The Voyager Station is a planned orbital hotel that aims to turn spaceflight from an uncomfortable, scientific exodus to a luxury vacation. Orbital Assembly, the firm behind the planned station, promises enough gravity to sleep, shower, and walk comfortably around habitat pods that can be “rented for a week, a month, or purchased as a vacation home,” and can house between two and sixteen guests. It will contain an on-board gym, a restaurant with regular shipments of fresh food, and a bar. It’s a lot to swallow, and the projected 2027 opening date seems optimistic at best and impossible at worst, but Voyager Station’s proposed promises amenities that will be crucial to long-term habitation in space. One particularly important detail is artificial gravity— even a gravitational pull as light as the moon’s (which is what is proposed by Voyager) will drastically reduce the stresses of microgravity on the human body. Gyms, showers, and regular beds will also reduce health risks, and help keep visitors clean and comfortable, which minimizes sickness and the physical effects of fatigue. Of course, not being designed to be self-sufficient means that Voyager Station will invest more in luxury and artificial gravity than revolutionary water, oxygen, and food replenishment systems, but if it does go forward with construction, its design will lay the groundwork for more advanced, long-term settlements in low orbit.
To What End?
Why is self-sufficiency in space the ultimate mission? Well, given the immediate goals and plans of orbital space stations, it isn’t, and likely shouldn’t be. However, advancements in self-sufficiency improve the efficiency and safety of almost all space missions, regardless of whether or not they plan on receiving frequent shipments from Earth. Should a resupply mission to Voyager Station fail, as it did three times in a row for the ISS, crew members and guests need to be able to survive on regenerating oxygen, water, and food stores aboard the station. Making months-long research trips aboard SpaceX’s Starships cost effective will likely require little to no resupplies from Earth until the experiments are finished. The same is true of the seven month trip to Mars that will someday be undertaken by humans, during which rendezvous with supply ships will be nearly impossible. Future research and observation stations orbiting Mars or other solar system bodies will also be too isolated to expect regular shipments from Earth more than once a year, if at all, and thus will need to be as self-sustaining as possible.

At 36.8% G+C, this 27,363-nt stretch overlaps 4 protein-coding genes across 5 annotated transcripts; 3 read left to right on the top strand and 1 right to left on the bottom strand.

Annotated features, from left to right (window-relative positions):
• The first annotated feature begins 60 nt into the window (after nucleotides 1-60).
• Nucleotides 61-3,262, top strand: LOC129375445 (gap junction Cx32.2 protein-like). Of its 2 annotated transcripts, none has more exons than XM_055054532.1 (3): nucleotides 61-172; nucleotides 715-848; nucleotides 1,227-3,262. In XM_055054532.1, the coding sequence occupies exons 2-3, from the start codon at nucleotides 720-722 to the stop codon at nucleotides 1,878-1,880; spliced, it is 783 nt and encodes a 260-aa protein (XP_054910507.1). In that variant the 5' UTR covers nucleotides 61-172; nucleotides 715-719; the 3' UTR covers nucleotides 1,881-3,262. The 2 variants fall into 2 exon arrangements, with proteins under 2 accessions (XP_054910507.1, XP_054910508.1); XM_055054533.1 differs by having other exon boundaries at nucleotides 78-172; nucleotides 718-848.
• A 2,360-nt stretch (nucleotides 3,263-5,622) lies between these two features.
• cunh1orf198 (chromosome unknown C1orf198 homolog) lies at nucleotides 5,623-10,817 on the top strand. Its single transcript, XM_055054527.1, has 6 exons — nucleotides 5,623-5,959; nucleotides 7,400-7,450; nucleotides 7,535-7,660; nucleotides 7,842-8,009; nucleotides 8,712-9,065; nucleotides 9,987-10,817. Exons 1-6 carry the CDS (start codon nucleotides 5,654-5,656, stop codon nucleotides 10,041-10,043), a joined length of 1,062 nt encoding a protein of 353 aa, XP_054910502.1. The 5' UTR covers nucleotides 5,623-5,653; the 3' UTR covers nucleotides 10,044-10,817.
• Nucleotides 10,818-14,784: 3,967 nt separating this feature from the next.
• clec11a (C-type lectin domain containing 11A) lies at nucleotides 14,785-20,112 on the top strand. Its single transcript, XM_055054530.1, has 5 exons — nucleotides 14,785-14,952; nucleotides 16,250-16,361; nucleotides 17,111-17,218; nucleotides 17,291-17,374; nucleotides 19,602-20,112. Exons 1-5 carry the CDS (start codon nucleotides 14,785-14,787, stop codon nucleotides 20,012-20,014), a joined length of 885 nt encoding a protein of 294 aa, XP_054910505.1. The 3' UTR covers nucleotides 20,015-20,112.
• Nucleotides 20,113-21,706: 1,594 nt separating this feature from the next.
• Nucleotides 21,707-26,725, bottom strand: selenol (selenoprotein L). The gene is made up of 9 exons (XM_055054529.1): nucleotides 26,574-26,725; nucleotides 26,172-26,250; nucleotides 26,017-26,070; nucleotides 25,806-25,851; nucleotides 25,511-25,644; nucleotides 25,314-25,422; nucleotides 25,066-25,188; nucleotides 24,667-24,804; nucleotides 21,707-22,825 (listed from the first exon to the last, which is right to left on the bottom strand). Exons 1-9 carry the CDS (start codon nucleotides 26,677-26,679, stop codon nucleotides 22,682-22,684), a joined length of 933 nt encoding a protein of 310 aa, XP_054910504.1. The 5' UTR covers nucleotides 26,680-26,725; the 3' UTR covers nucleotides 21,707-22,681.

Someday, humanity may set out to colonize farther systems, which will require multi-generational habitat ships, capable of supporting life from conception to death at old age. But the technology needed to sustain an undertaking of that scope is far beyond our current capabilities. In the meantime, we can use advancements in microgravity agriculture, oxygen recycling, and quality of life to increase the length and reduce the cost of our journeys into space, and make travel beyond Earth more accessible for both scientists and dreamers alike.